For me, being a mom has meant both rarely being alone and yet often feeling lonely.
Much to my surprise, however, I’ve found a lot of support online. I know I’m not the only one looking for it there– but I do think I’m relatively unique in that I’ve found it there! The internet can feel like it is only full of nasty trolls and judgy moms… but I have one special corner where the internet seems to work in all of the right ways.
In those first bleary days after my older son was born, at the recommendation of several friends, I started listening to the archives of the Longest Shortest Time podcast. The podcast was a great late-night companion and helped me to process a traumatic birth experience and those early days of parenthood. I joined the Longest Shortest Time Facebook group, which was huge and only growing, there were already close to 10,000 members by the time I joined. Many moms used it to connect, but I found it impossible to keep up and much of the feed was a dozen people sharing the same parenting article. Subgroups developed from that group, based on interests or family circumstance or geography.
I joined several and ended up in one that I became pretty active in. It was (embarrassingly) dedicated to mom and postpartum fashion. Over several months, I got to know some of the women more. About 2.5 years ago was invited to a “secret” even smaller subgroup of moms.
There are 45 of us and strange as it may seem, they have become so important to me.
These women, these internet women, have become friends. And since they’re online, each of us can participate and give the time and attention we have and according to our schedules. I really think that is the key. When I’m busy or stressed or feeling disconnected from my day-to-day life, I can step away from the internet moms. When I’m awake with a sick baby in the middle of the night, there are east coast moms waking up and happy to distract or commiserate.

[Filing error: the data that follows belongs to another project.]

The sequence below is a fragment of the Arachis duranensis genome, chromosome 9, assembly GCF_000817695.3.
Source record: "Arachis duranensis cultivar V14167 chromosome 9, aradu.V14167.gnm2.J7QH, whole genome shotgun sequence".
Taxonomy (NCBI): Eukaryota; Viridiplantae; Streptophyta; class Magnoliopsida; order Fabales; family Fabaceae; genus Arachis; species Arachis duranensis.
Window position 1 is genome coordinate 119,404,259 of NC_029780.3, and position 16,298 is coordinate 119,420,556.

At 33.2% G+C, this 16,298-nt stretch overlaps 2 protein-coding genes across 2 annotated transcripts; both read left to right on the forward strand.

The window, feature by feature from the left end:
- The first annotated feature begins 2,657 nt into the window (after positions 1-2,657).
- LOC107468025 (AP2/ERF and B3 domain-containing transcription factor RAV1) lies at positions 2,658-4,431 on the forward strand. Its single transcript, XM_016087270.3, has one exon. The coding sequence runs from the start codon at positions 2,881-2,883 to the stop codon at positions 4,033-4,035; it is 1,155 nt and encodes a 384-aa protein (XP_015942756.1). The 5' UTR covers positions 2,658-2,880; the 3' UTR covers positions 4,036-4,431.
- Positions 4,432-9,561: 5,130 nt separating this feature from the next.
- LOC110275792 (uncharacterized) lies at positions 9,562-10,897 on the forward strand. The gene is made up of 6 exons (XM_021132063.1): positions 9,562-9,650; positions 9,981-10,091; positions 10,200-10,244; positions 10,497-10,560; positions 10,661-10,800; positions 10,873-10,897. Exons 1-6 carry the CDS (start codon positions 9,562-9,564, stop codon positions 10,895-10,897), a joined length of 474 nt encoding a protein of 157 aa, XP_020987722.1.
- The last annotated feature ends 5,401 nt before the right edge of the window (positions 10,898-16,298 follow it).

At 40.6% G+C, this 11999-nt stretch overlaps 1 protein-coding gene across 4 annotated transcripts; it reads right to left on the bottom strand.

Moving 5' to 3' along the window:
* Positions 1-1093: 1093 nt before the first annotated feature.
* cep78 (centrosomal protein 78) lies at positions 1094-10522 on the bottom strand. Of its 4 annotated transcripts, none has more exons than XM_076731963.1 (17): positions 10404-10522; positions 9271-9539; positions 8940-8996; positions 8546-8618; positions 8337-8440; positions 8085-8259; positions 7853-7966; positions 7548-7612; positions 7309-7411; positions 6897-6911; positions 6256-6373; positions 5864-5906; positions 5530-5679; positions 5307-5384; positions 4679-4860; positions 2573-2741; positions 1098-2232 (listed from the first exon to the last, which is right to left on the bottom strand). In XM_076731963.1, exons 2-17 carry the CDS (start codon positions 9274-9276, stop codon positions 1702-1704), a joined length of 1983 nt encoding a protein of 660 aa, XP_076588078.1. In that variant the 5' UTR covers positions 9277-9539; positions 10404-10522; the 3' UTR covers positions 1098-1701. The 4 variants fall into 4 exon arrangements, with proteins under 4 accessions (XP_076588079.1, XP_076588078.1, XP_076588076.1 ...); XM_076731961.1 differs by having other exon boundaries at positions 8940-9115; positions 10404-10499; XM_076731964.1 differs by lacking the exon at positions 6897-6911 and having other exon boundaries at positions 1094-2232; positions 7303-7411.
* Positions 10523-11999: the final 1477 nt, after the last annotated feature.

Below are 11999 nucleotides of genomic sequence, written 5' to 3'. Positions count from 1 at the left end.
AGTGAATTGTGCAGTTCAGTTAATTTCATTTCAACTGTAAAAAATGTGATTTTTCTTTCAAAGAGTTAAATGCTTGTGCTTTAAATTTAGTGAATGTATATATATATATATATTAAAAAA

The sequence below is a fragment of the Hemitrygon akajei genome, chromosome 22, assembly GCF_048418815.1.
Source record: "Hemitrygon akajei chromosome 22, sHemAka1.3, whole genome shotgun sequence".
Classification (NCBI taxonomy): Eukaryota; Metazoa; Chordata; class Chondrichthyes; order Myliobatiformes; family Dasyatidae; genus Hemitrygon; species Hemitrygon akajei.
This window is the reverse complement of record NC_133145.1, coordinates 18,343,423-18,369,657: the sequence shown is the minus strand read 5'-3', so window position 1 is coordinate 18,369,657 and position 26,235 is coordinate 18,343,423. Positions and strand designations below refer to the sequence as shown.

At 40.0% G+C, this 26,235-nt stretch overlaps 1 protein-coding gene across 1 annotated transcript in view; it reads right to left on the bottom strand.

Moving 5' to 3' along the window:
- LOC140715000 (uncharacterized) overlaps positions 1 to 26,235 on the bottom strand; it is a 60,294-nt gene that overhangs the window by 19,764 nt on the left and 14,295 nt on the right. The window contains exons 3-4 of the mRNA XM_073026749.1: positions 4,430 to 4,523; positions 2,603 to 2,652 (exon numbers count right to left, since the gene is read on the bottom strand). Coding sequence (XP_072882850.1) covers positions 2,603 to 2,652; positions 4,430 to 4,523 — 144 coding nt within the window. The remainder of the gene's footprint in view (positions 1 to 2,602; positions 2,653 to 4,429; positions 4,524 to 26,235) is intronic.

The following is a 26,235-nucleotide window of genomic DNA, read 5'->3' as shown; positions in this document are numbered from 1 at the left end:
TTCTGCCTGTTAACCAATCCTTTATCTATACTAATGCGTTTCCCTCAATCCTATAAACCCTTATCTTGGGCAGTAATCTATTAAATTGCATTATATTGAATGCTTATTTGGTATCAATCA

Over the lifetime of this group, more babies have been added to the mix. Several moms have divorced. One mom became a widow. They live across the country, some in Canada, one in Europe. We have done gift exchanges and shipped clothes internationally that no longer fit but would look so cute on someone else. We have rallied for each other, sending cards and custom pet drawings. We discuss everything from potty-training to politics, workplace drama to skincare. There is something, too, about being online that has allowed all of us to be more honest, more vulnerable with one another.
When the group began, I was skeptical. Like early online dating, I didn’t think these could be real friendships. I wondered if they all must be losers who only have friends on the internet. But they’re not. I’ve met several them in real life- one lives in Flagstaff, otherwise, I’ve met up with out of town. We pick up from our online surprisingly seamlessly.
The group’s success, I think, comes from everyone sharing the same approach. Generally, we assume good intentions and come from a place of kindness. It’s not all fluff, though, moms have been known to gently call one another out. Just like a real-life friendship, kindness and accountability make the relationship more real and richer.
In turn, this approach has made me a kinder and friendlier person, I think. I am more likely to compliment a stranger’s shirt or strike up a conversation. I feel more empathetic to other moms. I’ve learned tricks to tips to I think to be a better mom, too.
My internet moms aren’t a substitute for real-life friends, but they’ve become a really important complement to them.
Again, like the early days of internet dating, we often feel embarrassed about revealing how we know each other. So, I’m here to say it publicly, the internet can be used for good and my great internet mom friends are proof.